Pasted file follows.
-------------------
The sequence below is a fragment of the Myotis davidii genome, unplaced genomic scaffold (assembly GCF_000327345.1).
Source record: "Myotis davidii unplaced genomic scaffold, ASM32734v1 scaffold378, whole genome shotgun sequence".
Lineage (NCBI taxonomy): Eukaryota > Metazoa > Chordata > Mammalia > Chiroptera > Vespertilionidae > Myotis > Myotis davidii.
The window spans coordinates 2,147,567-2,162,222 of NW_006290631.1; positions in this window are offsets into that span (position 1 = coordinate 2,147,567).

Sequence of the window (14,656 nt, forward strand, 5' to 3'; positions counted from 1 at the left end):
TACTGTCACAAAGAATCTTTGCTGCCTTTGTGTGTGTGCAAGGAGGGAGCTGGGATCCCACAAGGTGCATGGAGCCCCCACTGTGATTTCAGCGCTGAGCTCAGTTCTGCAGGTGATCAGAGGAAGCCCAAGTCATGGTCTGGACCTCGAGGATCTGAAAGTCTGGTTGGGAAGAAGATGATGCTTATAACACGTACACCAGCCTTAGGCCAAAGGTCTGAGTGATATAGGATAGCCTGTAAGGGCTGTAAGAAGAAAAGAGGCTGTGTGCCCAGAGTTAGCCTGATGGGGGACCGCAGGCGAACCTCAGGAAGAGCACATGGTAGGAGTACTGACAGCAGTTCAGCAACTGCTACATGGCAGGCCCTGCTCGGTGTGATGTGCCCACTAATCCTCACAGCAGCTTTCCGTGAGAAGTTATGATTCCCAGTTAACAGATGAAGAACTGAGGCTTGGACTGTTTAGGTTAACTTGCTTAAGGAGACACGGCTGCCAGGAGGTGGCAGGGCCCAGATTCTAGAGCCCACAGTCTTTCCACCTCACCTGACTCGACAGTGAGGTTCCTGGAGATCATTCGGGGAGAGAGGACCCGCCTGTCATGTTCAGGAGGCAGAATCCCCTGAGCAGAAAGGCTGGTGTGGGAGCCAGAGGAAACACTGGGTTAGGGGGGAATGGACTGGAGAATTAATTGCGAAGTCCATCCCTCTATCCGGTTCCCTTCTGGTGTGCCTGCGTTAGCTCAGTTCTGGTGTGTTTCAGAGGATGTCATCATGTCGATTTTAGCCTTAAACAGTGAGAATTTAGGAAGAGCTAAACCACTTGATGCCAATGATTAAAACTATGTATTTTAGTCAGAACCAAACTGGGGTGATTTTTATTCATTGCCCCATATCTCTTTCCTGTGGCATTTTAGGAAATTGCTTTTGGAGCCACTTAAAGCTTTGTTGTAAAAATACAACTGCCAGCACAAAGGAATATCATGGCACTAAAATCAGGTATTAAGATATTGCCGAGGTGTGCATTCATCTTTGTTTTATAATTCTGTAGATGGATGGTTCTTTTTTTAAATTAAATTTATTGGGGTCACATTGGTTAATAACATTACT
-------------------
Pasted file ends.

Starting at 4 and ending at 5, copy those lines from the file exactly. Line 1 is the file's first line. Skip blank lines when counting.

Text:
The window spans coordinates 2,147,567-2,162,222 of NW_006290631.1; positions in this window are offsets into that span (position 1 = coordinate 2,147,567).

Sequence of the window (14,656 nt, forward strand, 5' to 3'; positions counted from 1 at the left end):